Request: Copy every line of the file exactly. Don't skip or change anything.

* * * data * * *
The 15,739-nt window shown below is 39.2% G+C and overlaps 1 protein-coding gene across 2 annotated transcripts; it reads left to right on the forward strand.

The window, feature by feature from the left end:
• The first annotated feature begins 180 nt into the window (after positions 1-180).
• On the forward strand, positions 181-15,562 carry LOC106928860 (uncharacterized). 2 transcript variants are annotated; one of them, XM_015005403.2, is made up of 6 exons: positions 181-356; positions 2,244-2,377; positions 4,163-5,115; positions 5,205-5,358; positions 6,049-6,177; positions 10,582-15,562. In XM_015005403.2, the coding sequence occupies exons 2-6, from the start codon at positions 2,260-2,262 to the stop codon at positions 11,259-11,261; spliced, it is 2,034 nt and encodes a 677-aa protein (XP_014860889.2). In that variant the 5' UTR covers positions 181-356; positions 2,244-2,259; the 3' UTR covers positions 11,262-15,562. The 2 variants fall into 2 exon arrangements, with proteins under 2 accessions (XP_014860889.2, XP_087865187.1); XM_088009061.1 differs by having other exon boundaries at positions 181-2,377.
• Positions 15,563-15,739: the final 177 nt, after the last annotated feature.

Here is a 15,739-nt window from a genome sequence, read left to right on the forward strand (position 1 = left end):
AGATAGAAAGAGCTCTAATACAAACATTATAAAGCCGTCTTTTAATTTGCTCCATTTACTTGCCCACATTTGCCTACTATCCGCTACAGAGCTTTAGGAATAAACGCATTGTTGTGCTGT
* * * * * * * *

The 15,739-nt window shown below is 39.2% G+C and overlaps 1 protein-coding gene across 2 annotated transcripts; it reads left to right on the forward strand.

The window, feature by feature from the left end:
• The first annotated feature begins 180 nt into the window (after positions 1-180).
• On the forward strand, positions 181-15,562 carry LOC106928860 (uncharacterized). 2 transcript variants are annotated; one of them, XM_015005403.2, is made up of 6 exons: positions 181-356; positions 2,244-2,377; positions 4,163-5,115; positions 5,205-5,358; positions 6,049-6,177; positions 10,582-15,562. In XM_015005403.2, the coding sequence occupies exons 2-6, from the start codon at positions 2,260-2,262 to the stop codon at positions 11,259-11,261; spliced, it is 2,034 nt and encodes a 677-aa protein (XP_014860889.2). In that variant the 5' UTR covers positions 181-356; positions 2,244-2,259; the 3' UTR covers positions 11,262-15,562. The 2 variants fall into 2 exon arrangements, with proteins under 2 accessions (XP_014860889.2, XP_087865187.1); XM_088009061.1 differs by having other exon boundaries at positions 181-2,377.
• Positions 15,563-15,739: the final 177 nt, after the last annotated feature.

Here is a 15,739-nt window from a genome sequence, read left to right on the forward strand (position 1 = left end):
AGATAGAAAGAGCTCTAATACAAACATTATAAAGCCGTCTTTTAATTTGCTCCATTTACTTGCCCACATTTGCCTACTATCCGCTACAGAGCTTTAGGAATAAACGCATTGTTGTGCTGT